New initiatives to boost rural and remote health
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New initiatives to boost rural and remote health

The Australian College of Rural and Remote Medicine (ACRRM) and the Federal Government have announced they signed a Compact as part of a mission to ensure Australia has the right mix of health professionals to deliver healthcare to those in need, particularly those in rural and regional areas.

The announcement also formally recognises the ACRRM’s position as a key national stakeholder on behalf of rural communities and acknowledges the College as a peak body in setting standards for training general practitioners and rural generalist doctors.

Digital Health is high on the agenda in the Compact, with the ACRRM and the Government planning to collaborate to foster innovation and wider the adoption of digital health strategies, including the My Health Record. Importantly, the Compact recognises the potential for telehealth to enhance rural health care but not as a replacement for face-to-face services.

Some of the key priority areas of the Compact also include working with the Rural Health Commissioner to develop National Rural Generalist Pathways, and the Training the Future Rural and Remote Medical Workforce initiative, where both the ACRRM and the Government will work to improve workforce distribution, reform general practice training arrangements, and support non-vocationally registered doctors to obtain Fellowship.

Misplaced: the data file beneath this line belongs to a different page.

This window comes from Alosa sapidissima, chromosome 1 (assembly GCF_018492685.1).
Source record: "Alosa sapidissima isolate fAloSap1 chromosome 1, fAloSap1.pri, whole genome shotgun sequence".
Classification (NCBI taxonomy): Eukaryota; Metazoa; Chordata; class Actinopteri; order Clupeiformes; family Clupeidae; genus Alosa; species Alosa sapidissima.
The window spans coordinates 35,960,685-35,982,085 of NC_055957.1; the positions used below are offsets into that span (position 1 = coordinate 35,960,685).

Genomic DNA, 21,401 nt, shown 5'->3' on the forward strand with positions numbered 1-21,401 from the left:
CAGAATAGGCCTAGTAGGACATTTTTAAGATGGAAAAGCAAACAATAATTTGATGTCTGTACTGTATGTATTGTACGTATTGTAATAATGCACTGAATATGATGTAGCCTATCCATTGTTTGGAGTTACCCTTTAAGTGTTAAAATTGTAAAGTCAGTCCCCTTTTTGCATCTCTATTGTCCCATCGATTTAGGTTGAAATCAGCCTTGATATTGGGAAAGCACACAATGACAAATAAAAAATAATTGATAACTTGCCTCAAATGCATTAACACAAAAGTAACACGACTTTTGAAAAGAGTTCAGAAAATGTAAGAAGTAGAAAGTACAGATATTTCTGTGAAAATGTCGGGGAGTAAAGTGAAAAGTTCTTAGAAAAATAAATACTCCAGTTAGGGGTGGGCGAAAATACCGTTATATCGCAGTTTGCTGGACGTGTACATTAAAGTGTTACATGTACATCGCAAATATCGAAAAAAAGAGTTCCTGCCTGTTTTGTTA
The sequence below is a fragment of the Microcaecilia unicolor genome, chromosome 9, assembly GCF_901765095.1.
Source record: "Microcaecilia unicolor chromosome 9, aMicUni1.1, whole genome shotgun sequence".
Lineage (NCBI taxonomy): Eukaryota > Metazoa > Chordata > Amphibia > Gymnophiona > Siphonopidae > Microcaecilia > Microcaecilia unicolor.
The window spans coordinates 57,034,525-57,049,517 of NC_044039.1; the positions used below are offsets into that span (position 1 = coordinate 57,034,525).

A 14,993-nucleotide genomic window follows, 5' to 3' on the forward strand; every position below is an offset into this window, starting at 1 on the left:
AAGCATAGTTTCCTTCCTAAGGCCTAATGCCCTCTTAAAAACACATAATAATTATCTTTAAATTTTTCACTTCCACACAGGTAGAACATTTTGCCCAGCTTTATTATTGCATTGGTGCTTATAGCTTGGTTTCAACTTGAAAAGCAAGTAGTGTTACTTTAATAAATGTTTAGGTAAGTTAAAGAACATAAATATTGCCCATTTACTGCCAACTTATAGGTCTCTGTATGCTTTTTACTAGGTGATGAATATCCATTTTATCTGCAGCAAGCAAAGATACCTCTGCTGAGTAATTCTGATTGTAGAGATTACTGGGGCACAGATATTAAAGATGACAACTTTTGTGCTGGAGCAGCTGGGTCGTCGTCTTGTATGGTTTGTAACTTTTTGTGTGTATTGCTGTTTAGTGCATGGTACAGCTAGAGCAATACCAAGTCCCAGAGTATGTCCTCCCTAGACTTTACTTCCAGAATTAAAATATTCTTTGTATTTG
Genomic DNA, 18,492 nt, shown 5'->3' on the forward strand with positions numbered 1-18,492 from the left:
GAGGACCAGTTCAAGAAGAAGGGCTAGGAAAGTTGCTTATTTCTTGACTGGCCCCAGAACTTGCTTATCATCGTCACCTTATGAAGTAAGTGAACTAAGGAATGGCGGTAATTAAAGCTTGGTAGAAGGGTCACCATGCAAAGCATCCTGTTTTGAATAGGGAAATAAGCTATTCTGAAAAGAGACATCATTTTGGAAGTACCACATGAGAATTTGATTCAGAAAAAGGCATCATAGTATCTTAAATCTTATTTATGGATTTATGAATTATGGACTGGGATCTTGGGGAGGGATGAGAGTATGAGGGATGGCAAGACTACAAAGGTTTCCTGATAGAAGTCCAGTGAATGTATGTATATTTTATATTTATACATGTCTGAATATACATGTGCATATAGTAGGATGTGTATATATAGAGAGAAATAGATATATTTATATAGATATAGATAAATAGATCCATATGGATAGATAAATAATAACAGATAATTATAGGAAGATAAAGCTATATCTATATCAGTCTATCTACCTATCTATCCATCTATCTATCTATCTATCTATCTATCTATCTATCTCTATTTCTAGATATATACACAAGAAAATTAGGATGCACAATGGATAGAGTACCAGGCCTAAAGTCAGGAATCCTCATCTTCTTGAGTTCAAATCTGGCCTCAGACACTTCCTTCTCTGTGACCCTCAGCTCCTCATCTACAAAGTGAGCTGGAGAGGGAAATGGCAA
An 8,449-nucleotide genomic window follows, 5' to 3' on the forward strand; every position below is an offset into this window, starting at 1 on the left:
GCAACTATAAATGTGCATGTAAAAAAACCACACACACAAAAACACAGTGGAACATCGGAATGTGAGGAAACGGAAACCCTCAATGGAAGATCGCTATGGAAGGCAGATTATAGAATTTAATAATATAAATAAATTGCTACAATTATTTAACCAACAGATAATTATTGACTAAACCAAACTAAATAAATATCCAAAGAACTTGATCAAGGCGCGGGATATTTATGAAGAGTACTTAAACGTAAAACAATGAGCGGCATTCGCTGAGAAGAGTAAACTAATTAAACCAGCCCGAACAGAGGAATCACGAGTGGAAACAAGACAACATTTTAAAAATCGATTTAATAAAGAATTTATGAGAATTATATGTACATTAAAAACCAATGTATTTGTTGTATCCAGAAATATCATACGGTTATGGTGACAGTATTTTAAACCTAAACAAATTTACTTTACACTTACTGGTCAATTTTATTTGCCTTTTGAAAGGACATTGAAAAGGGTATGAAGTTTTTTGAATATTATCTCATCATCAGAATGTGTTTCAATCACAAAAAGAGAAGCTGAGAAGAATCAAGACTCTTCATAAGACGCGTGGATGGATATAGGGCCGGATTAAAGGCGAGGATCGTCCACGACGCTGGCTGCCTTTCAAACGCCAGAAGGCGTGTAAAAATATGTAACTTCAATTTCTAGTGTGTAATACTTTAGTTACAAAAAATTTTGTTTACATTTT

Rural and remote mental health services is also a key priority, with the Compact showing initiatives for the Federal Government to support the ACRRM to further develop and enhance its training and professional development to increase the capacity of members to provide mental health services, in addition to working on a range of strategies to improve access to mental health services.

The Rural Workforce Policy, Planning and Distribution initiative sets out how both parties will work to develop and evaluate policies to support rural and remote communities with improved access to quality health care services.

Meanwhile the Doctor Health and Wellbeing initiative outlines plans to ensure the ACRRM continues to play a key role in setting quality standards and developing innovative models of care to support rural and remote practitioners at all stages of their career.

The Compact further revealed how the ACRRM and the Federal Government will work with key stakeholders in Aboriginal and Torres Strait Islander peoples’ health, to increase the number of Aboriginal and Torres Strait Islander doctors achieving Fellowship.

ACRRM President, Associate Professor Ruth Stewart, said the College is confident can negotiate a plan that enhances its commitment to advancing the health of rural communities.

“The Compact does not compromise the College’s commitment or capacity to advocate strongly for rural and remote communities and represent the interests of its members and these activities will continue,” she said. “This is in line with the College vision for better health for rural and remote people through access to skilled rural doctors.”
Federal Minister for Rural Health, Senator Bridget McKenzie, said ensuring that regional and rural Australians can access high quality health care is a key priority for the Coalition Government.

“The Compact recognises the pivotal role ACRRM plays in strengthening the Australian health care system and the shared vision to improve access and services in the regions,” she said. “It acknowledges the role of the College as a peak body that sets the standards for training general practitioners to ensure high quality care by doctors in communities across the nation.”

The Compact was developed in consultation with ACRRM members, responses and positive feedback informed the final document.

A copy of the Compact can be downloaded here.

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